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Old 05-19-24, 09:07 AM
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Originally Posted by Steel Charlie
The way the bars on the Allez are positioned would make it beyond uncomfortable for me. OTOH the Pinarello is just the way that would make me happy.
They are both correctly set up.
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Old 05-19-24, 09:47 AM
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Originally Posted by genejockey
...it depends on the bike, the rider, and how the rider wants to use the bike...
Yep... I no longer have a truly restored Bike. And because I dont ride it the one I have with the least modifications is just a 70s Wall Hanger for the most part. The three bikes I do use are fairly old coming from the 70s and 80s and very much Modified.

Come to think about it just about everything I use around me are most likely modified too. My tools, mowers, cars, boats, doors, windows, septic system... Yikes... I got nutting original!

When ya see a fully original, meticulously restored, most likely "Wall Hanger" its a gem to be admired. Ridden or not...
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Old 05-19-24, 10:12 AM
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Modified 1946 Holdsworth

I tend to do bike projects that have historic importance, some technical detail that changed the development of the bicycle. Epitomize the best bicycle from a point in the past. To me this means that each bike I restore could end up being in a museum. Modern component updates are to be avoided. However, almost all the bikes I own are my size and are perfectly functional.

The exception to the above comment:

This Holdsworth frame ended in my hands as a mistake, I bought it sight unseen thinking it was different frame I had seen before. It didn't cost much, so I just put it aside for a few years. The paint was hideous, the frame number was covered so I couldn't determine the year it was built. I needed either sell it or make it into a bike, so I took the fork out and found the frame number. It was built in 1946, the year of my birth! So, I had to make it into a bike for me. Unfortunately, the frame was 21" and I ride a 24". The frame had issues as well. 1946 was the first year that bike production started in England after WWII. Very few bikes were made as parts were difficult to obtain. Almost zero parts from this era are available in the USA. So, I made a decision to put new tubes into this frame and make most of the parts from scratch. There are skilled fabricators in this world who could make a bicycle from scratch, but not many are this crazy! This frame used lugs and other fittings from pre WWII, including a Chater Lea type integrated headset. I machined the old tubes out of the frame fittings, pulling the tubes using heat would be very dangerous for the dainty lugs. As this bike was something I wanted to actually ride, I slightly modified items to be functional. Modern drop in sealed headset bearings, which required slight modification to the head lugs. The original frame was built for tubular wheels, pretty unusual for an English bike from this period. The geometry was quite modern, so I more or less kept it the same. I used the original fork blades and rear chain stays, all other tubes are NOS Renyolds 531. The components are not exactly period correct. It was common for riders to change parts as new items came out, for instance a Gran Sport rear derailleur was not available in 1946. But I wanted this bike to be useful for my riding, which means a low gear of 27/36. I also wanted pristine blue Airlite hubs suitable for a 5 speed FW. Finding these parts requires looking around England for rusty beat-up expensive junk, instead I made these parts either from scratch or highly modified period correct items. The resultant bike looks sort of correct, how many people are old enough to catch the inconsistencies? It's sort of heavy but rides great, shifts the useful gear range perfectly and has brakes that actually work. It took me 6 months of more or less full-time work. This makes no sense money wise. Doing things like this helps keep me out of trouble!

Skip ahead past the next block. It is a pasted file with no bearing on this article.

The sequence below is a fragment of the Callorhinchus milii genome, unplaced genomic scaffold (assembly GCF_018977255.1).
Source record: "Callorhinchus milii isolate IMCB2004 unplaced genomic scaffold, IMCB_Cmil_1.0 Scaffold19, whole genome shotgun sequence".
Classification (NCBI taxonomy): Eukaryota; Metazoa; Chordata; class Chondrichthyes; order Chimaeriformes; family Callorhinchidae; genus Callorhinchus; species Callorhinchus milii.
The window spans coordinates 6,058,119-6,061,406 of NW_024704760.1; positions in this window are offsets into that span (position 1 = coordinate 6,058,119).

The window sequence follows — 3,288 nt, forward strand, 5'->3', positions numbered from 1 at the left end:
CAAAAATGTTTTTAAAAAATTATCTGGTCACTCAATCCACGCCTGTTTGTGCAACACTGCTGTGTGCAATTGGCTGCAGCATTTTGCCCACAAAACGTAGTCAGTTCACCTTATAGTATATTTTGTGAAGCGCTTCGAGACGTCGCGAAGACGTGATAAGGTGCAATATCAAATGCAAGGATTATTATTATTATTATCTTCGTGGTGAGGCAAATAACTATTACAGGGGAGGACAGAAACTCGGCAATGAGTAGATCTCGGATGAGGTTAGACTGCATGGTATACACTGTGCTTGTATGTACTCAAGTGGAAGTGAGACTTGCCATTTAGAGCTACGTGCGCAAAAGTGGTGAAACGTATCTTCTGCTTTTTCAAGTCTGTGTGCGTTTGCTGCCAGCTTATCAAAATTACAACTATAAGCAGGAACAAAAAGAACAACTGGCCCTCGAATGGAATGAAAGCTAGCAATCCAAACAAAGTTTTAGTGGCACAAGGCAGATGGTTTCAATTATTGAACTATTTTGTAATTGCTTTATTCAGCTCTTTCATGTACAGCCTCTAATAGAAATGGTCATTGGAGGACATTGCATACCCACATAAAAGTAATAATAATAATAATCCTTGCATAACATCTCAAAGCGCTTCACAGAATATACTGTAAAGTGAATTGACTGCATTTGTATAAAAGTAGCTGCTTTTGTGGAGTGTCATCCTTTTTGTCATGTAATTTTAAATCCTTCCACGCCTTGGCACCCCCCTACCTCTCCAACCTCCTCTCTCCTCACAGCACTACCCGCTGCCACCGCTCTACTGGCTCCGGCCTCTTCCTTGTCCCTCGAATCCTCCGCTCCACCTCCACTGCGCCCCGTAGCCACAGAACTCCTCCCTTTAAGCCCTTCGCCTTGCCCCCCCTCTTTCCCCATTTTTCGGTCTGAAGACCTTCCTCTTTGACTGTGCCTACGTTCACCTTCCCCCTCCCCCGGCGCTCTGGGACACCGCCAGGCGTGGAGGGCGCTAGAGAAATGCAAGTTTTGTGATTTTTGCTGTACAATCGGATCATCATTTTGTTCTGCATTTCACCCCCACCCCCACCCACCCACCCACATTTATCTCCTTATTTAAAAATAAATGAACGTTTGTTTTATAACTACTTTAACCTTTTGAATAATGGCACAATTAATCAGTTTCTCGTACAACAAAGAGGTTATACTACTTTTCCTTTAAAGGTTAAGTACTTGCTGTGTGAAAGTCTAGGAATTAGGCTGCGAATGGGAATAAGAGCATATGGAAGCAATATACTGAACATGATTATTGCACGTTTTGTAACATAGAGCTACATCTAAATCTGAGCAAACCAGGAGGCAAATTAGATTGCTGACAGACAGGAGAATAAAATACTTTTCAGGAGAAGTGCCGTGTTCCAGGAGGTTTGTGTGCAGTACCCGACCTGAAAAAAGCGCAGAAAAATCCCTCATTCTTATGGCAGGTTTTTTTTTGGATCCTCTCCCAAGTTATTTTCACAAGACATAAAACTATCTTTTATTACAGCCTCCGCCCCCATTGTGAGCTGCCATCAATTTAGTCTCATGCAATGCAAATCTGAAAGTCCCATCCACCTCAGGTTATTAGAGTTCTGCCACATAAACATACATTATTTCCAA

Photo set here:

https://photos.app.goo.gl/VvF8QpewU6MkQ37E9

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Old 05-19-24, 10:40 AM
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That's a real nice bike Portlandjim Had not seen the final pinstriping.

I think the object of restoration or modification, be it bike (or car, or whatever) should be an expression of the owner's preferences.

the degree to which that restoration follows the guidelines of "originality" is entirely up to you. If you make modifications in the interest of rideability, so much the better.

/markp
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Old 05-19-24, 10:13 PM
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I came across this video a while back and thought it relevant to this discussion regarding original versus modified bikes.

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Old 05-20-24, 07:32 AM
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Originally Posted by botty kayer
All very nice, i wouldn't consider the Masi blasphemy at all, looks great. I think destroying good condition original paint is blasphemy. Others may consider it an improvement but I would consider it a serious crime for example to put any extra bosses and destroy the original paint on my Matio Martini painted Somec.